California Employment Law
California Employment Law Questions Answered by Legal Experts
Good afternoon Yaneth, I'm Doug, and I'm very sorry to hear of your situation. My goal is to provide you with excellent service today. Under CA law and EDD regulations, quitting because you see your boss as incompetent or having a hateful attitude is not a justification that will allow you to collect unemployment. The reasons that you can quit your position and still qualify for unemployment benefits are rather limited.
Justification in quitting your job which might be persuasive to an Unemployment Insurance Appeals panel would include:
1.Sexual or other harassment
2.Needing to move with a spouse or dependent child to another place of residence for purposes of new employment obtained by one spouse/dependent child.
3.Discrimination, based on your race, color, gender, ethnic or national origin, age, religion or disability.
4.Working conditions that endanger your health or safety.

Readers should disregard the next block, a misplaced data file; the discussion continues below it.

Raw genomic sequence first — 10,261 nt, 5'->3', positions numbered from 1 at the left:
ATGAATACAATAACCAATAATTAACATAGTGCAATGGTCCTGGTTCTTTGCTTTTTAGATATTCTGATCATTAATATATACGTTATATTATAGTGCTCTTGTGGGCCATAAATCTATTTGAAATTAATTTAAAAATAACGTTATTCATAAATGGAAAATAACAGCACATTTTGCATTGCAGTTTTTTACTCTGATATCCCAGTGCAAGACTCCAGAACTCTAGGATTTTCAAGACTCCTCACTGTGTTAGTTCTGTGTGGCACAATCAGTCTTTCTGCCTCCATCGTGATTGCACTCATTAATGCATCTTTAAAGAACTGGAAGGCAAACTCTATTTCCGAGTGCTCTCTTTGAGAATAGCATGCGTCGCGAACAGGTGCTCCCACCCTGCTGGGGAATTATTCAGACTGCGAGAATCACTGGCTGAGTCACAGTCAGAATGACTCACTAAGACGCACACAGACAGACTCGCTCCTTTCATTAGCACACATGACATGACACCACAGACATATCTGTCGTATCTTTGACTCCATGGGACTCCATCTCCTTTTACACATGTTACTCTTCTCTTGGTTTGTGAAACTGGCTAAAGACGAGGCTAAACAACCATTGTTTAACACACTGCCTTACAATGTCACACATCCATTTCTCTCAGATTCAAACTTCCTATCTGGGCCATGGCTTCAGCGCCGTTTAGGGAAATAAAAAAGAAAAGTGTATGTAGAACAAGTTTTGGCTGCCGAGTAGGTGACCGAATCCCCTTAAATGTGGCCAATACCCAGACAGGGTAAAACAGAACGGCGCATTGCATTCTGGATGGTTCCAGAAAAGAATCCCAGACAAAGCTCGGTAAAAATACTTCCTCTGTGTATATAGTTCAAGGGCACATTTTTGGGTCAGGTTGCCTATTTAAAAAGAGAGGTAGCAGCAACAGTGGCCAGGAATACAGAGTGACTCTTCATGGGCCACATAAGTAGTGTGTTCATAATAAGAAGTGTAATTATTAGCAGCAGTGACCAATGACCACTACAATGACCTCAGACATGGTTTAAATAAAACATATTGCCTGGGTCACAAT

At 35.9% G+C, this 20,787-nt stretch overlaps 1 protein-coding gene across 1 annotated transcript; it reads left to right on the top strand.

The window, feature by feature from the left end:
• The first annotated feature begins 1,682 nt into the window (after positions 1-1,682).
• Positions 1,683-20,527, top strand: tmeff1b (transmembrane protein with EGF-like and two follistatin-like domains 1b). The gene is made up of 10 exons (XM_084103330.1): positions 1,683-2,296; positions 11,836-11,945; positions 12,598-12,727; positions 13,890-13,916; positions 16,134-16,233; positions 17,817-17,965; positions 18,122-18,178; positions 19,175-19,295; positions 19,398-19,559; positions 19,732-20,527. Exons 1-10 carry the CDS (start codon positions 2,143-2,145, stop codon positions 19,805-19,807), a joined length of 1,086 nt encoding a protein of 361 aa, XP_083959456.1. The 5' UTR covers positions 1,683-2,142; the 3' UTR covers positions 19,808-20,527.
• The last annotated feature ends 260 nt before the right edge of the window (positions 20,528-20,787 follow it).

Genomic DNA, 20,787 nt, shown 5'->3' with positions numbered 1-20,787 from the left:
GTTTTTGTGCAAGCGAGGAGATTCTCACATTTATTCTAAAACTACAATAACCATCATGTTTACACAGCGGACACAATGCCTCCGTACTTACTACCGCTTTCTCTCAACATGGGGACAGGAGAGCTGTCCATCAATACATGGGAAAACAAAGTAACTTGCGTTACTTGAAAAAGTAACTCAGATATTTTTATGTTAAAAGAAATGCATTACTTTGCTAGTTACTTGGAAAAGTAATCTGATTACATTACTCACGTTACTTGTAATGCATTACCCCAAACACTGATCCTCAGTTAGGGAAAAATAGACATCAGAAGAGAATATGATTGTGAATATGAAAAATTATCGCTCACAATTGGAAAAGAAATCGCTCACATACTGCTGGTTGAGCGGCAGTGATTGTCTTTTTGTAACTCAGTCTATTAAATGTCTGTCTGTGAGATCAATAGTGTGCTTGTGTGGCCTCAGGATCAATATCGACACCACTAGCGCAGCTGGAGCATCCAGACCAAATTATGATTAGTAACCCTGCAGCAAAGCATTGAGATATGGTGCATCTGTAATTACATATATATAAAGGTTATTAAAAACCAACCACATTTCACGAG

5.Major changes in the terms and conditions of your job affecting wages or salary.
6.Excessive overtime or an employer’s refusal to pay for overtime work.
7.Major changes in work duties.
8.Difficult relations with a supervisor, for which you are not primarily responsible.
9.Your employer is doing things which break the law.
10.Pressure from your employer or fellow workers to quit your job.
Unless your reason for leaving falls within one of the above parameters, you likely will not qualify for unemployment benefits. However, there is another way that you can leave and still receive benefits in CA, and that is though a Mutually Agreed Separation from your employment. What this means is that you and your employer agree that you are no longer a good fit for the position but that you have done nothing to merit being terminated, and there is then an agreement that your leaving is accepted and agreed to a mutual. Under that circumstance, CA law will allow you to make an unemployment claim while you seek a new job elsewhere. Here is a link to the CA EDD site which sets out that this Mutual Agreement will protect your ability to claim unemployment benefits. See section F of the document:
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